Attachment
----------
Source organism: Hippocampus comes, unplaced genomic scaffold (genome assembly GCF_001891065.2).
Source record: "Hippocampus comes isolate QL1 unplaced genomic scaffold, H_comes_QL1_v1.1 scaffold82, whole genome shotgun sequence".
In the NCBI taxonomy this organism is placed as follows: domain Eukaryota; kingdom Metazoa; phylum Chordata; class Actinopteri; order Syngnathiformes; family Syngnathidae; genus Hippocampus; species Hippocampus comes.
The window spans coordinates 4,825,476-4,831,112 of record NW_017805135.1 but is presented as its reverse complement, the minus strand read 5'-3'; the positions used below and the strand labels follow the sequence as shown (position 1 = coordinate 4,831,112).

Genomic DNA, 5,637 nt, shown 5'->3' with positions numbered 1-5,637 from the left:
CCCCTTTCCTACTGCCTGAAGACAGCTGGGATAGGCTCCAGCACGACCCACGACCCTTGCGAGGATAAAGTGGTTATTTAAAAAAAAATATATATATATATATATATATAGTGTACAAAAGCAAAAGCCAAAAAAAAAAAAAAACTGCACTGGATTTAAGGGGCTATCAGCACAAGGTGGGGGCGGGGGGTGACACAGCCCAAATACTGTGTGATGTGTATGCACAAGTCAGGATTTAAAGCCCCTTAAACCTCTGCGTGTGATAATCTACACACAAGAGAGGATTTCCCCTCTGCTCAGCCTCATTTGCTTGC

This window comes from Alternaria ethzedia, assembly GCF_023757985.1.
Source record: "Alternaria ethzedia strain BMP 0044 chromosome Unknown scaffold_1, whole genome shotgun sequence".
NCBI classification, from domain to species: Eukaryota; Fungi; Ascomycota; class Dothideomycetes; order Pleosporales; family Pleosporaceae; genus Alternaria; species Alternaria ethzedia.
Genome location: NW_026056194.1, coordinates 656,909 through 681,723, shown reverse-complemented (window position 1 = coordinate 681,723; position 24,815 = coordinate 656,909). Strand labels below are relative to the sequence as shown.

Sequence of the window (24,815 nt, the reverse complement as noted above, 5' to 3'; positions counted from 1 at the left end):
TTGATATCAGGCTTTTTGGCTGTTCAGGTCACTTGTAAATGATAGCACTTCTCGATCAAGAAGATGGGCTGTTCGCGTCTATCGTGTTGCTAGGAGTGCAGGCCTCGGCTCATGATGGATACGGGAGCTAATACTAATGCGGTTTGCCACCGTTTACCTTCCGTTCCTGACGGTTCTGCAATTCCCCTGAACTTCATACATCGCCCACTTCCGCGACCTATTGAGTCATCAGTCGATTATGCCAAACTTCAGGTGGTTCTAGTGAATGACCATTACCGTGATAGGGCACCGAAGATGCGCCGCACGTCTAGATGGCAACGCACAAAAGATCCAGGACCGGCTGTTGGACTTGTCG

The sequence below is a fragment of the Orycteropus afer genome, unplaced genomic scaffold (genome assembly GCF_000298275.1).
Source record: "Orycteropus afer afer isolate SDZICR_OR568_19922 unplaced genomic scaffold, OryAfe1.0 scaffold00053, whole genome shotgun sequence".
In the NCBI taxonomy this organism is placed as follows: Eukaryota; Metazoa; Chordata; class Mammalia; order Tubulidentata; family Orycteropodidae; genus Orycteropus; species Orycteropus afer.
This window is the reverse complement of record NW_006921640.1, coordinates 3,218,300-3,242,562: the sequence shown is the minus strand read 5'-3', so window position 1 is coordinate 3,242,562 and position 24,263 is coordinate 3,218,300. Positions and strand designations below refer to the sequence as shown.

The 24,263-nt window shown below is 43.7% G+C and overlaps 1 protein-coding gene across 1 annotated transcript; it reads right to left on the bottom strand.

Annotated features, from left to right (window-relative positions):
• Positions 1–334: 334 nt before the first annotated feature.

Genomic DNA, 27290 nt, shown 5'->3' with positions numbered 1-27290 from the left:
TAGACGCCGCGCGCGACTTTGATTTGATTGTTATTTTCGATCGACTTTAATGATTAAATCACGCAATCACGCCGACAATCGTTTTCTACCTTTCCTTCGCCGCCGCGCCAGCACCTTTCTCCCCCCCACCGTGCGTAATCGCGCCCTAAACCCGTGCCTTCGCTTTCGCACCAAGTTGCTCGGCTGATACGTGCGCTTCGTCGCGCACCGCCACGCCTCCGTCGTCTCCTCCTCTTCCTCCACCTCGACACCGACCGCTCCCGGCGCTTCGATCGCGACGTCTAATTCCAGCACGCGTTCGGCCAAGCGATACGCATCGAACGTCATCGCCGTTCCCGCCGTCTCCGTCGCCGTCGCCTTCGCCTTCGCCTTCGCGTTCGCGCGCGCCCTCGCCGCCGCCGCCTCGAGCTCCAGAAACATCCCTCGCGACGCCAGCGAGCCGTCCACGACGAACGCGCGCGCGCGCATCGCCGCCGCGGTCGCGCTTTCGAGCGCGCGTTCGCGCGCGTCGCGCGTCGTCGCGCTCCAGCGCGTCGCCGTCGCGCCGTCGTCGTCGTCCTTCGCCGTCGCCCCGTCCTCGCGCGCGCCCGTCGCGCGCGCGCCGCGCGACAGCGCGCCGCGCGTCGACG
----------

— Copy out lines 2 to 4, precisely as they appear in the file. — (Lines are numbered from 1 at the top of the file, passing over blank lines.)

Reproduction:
Source record: "Hippocampus comes isolate QL1 unplaced genomic scaffold, H_comes_QL1_v1.1 scaffold82, whole genome shotgun sequence".
In the NCBI taxonomy this organism is placed as follows: domain Eukaryota; kingdom Metazoa; phylum Chordata; class Actinopteri; order Syngnathiformes; family Syngnathidae; genus Hippocampus; species Hippocampus comes.
The window spans coordinates 4,825,476-4,831,112 of record NW_017805135.1 but is presented as its reverse complement, the minus strand read 5'-3'; the positions used below and the strand labels follow the sequence as shown (position 1 = coordinate 4,831,112).